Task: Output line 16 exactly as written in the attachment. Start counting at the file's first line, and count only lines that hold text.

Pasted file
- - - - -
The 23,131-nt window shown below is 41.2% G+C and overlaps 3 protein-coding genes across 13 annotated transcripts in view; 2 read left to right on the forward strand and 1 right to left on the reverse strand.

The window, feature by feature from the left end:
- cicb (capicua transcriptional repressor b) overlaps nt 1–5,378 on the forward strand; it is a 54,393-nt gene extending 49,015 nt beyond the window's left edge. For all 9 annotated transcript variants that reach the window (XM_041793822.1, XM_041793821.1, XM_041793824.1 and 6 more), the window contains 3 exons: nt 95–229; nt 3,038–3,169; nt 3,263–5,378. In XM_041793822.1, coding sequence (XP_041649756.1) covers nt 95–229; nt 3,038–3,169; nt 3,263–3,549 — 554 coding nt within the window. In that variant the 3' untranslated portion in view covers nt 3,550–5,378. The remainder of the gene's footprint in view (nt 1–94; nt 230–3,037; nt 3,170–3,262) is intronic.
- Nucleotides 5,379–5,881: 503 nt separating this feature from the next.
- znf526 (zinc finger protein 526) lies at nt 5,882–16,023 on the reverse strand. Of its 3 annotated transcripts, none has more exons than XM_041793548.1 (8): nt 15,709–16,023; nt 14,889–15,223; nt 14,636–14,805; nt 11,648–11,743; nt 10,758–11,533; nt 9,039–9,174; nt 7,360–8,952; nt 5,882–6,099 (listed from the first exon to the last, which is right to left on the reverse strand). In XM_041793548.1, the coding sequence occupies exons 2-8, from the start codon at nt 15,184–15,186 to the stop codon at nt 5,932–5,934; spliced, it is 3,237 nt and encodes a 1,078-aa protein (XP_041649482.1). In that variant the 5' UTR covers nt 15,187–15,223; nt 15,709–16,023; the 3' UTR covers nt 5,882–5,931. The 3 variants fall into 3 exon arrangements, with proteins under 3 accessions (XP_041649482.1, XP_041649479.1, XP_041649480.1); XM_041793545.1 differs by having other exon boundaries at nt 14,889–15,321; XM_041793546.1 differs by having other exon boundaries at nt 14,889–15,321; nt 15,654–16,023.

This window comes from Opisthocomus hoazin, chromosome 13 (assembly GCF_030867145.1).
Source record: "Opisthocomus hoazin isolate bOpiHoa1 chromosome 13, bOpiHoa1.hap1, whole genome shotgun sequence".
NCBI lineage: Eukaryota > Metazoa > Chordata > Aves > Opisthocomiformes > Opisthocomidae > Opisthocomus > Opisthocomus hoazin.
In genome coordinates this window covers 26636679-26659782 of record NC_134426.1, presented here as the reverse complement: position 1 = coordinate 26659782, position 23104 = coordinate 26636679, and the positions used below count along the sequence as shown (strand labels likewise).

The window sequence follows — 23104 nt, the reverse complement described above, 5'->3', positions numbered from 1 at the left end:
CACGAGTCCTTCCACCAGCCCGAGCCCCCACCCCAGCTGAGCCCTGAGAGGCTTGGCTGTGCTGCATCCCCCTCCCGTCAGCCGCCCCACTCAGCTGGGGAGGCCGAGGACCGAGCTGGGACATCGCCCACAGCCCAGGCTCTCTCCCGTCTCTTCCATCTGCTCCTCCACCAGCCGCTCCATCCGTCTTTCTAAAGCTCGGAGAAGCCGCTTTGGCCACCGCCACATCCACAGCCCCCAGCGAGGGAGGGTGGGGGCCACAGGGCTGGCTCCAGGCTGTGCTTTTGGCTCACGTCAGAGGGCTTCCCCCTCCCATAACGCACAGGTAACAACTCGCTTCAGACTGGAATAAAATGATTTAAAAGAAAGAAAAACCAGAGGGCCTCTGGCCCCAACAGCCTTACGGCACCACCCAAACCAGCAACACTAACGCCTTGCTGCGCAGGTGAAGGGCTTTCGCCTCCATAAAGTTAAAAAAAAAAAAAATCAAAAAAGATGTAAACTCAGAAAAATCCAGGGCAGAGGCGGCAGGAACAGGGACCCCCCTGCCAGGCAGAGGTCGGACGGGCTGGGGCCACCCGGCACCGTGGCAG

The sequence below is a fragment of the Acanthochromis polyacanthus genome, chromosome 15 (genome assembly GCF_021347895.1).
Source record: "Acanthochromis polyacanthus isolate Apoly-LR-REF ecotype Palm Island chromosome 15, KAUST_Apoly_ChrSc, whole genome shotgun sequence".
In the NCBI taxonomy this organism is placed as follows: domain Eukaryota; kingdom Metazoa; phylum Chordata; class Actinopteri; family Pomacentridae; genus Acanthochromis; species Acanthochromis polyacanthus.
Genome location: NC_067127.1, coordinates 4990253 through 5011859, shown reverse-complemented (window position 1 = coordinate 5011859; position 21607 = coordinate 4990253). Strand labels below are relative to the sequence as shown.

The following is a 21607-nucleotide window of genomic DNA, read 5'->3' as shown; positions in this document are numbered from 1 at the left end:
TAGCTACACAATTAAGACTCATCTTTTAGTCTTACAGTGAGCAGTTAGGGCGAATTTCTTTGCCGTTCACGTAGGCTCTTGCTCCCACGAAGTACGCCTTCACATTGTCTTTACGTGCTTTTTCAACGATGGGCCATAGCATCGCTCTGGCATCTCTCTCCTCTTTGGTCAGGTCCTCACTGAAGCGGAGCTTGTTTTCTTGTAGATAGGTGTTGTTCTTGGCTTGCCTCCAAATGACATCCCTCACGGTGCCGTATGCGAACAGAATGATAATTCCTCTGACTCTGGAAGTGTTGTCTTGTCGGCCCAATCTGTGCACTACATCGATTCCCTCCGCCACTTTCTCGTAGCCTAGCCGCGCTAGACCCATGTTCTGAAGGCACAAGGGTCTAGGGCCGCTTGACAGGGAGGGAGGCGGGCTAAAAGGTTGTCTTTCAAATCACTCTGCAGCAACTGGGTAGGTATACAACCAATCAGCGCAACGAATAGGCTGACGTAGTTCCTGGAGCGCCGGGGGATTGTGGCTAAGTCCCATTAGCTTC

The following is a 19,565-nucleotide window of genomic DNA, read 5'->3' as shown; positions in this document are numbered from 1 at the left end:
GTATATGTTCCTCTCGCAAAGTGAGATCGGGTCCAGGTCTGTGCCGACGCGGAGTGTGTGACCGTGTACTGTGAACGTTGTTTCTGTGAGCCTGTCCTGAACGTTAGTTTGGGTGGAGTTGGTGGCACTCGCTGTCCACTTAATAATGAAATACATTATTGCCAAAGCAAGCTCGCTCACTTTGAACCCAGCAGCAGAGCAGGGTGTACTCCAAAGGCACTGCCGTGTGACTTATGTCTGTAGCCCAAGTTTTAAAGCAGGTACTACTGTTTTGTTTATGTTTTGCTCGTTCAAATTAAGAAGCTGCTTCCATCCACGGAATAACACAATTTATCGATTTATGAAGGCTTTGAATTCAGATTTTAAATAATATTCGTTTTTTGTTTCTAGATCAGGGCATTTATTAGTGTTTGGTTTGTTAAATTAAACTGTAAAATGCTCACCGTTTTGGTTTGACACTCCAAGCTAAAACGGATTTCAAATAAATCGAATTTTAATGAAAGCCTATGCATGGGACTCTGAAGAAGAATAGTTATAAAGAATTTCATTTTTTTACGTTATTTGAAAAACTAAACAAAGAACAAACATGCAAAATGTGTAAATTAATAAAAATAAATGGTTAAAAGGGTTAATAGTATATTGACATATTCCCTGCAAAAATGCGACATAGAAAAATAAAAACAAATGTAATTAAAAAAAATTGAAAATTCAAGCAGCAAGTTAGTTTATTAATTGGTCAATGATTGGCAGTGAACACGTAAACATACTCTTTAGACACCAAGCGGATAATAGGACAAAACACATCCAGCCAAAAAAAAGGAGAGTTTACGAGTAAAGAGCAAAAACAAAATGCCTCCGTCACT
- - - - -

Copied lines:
The following is a 21607-nucleotide window of genomic DNA, read 5'->3' as shown; positions in this document are numbered from 1 at the left end: